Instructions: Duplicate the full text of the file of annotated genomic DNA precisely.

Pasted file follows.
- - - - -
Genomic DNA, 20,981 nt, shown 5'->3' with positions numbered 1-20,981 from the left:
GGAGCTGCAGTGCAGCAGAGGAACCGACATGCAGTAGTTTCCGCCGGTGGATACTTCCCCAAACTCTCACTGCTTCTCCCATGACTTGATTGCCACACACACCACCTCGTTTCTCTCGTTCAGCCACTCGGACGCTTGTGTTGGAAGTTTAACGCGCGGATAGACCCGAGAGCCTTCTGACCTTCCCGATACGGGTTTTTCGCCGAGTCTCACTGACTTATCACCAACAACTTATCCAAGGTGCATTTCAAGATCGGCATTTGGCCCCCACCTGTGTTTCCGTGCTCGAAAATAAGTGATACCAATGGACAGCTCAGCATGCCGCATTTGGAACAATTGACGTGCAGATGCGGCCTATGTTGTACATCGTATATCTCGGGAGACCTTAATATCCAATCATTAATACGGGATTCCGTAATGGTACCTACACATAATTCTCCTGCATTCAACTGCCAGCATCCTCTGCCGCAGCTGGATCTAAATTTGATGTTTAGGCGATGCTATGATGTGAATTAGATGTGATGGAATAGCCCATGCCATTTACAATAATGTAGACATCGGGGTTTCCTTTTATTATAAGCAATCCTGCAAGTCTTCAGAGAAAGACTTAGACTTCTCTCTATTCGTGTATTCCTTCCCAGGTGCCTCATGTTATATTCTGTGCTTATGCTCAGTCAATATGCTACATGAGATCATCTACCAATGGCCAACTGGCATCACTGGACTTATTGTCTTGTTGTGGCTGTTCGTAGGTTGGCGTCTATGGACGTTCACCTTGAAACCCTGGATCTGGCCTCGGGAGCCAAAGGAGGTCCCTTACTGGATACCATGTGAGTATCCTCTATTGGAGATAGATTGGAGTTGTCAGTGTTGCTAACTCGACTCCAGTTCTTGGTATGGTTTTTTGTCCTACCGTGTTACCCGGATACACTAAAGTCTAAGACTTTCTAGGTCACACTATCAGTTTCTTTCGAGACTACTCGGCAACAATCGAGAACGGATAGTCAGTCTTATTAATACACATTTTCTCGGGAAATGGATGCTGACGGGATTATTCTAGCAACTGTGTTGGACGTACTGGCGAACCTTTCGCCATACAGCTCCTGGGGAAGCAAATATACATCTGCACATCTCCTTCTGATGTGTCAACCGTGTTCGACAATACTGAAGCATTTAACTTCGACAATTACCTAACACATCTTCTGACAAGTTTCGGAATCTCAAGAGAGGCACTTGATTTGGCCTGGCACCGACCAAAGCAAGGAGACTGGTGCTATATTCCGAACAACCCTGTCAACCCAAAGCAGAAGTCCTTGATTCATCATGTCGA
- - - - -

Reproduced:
Genomic DNA, 20,981 nt, shown 5'->3' with positions numbered 1-20,981 from the left:
GGAGCTGCAGTGCAGCAGAGGAACCGACATGCAGTAGTTTCCGCCGGTGGATACTTCCCCAAACTCTCACTGCTTCTCCCATGACTTGATTGCCACACACACCACCTCGTTTCTCTCGTTCAGCCACTCGGACGCTTGTGTTGGAAGTTTAACGCGCGGATAGACCCGAGAGCCTTCTGACCTTCCCGATACGGGTTTTTCGCCGAGTCTCACTGACTTATCACCAACAACTTATCCAAGGTGCATTTCAAGATCGGCATTTGGCCCCCACCTGTGTTTCCGTGCTCGAAAATAAGTGATACCAATGGACAGCTCAGCATGCCGCATTTGGAACAATTGACGTGCAGATGCGGCCTATGTTGTACATCGTATATCTCGGGAGACCTTAATATCCAATCATTAATACGGGATTCCGTAATGGTACCTACACATAATTCTCCTGCATTCAACTGCCAGCATCCTCTGCCGCAGCTGGATCTAAATTTGATGTTTAGGCGATGCTATGATGTGAATTAGATGTGATGGAATAGCCCATGCCATTTACAATAATGTAGACATCGGGGTTTCCTTTTATTATAAGCAATCCTGCAAGTCTTCAGAGAAAGACTTAGACTTCTCTCTATTCGTGTATTCCTTCCCAGGTGCCTCATGTTATATTCTGTGCTTATGCTCAGTCAATATGCTACATGAGATCATCTACCAATGGCCAACTGGCATCACTGGACTTATTGTCTTGTTGTGGCTGTTCGTAGGTTGGCGTCTATGGACGTTCACCTTGAAACCCTGGATCTGGCCTCGGGAGCCAAAGGAGGTCCCTTACTGGATACCATGTGAGTATCCTCTATTGGAGATAGATTGGAGTTGTCAGTGTTGCTAACTCGACTCCAGTTCTTGGTATGGTTTTTTGTCCTACCGTGTTACCCGGATACACTAAAGTCTAAGACTTTCTAGGTCACACTATCAGTTTCTTTCGAGACTACTCGGCAACAATCGAGAACGGATAGTCAGTCTTATTAATACACATTTTCTCGGGAAATGGATGCTGACGGGATTATTCTAGCAACTGTGTTGGACGTACTGGCGAACCTTTCGCCATACAGCTCCTGGGGAAGCAAATATACATCTGCACATCTCCTTCTGATGTGTCAACCGTGTTCGACAATACTGAAGCATTTAACTTCGACAATTACCTAACACATCTTCTGACAAGTTTCGGAATCTCAAGAGAGGCACTTGATTTGGCCTGGCACCGACCAAAGCAAGGAGACTGGTGCTATATTCCGAACAACCCTGTCAACCCAAAGCAGAAGTCCTTGATTCATCATGTCGA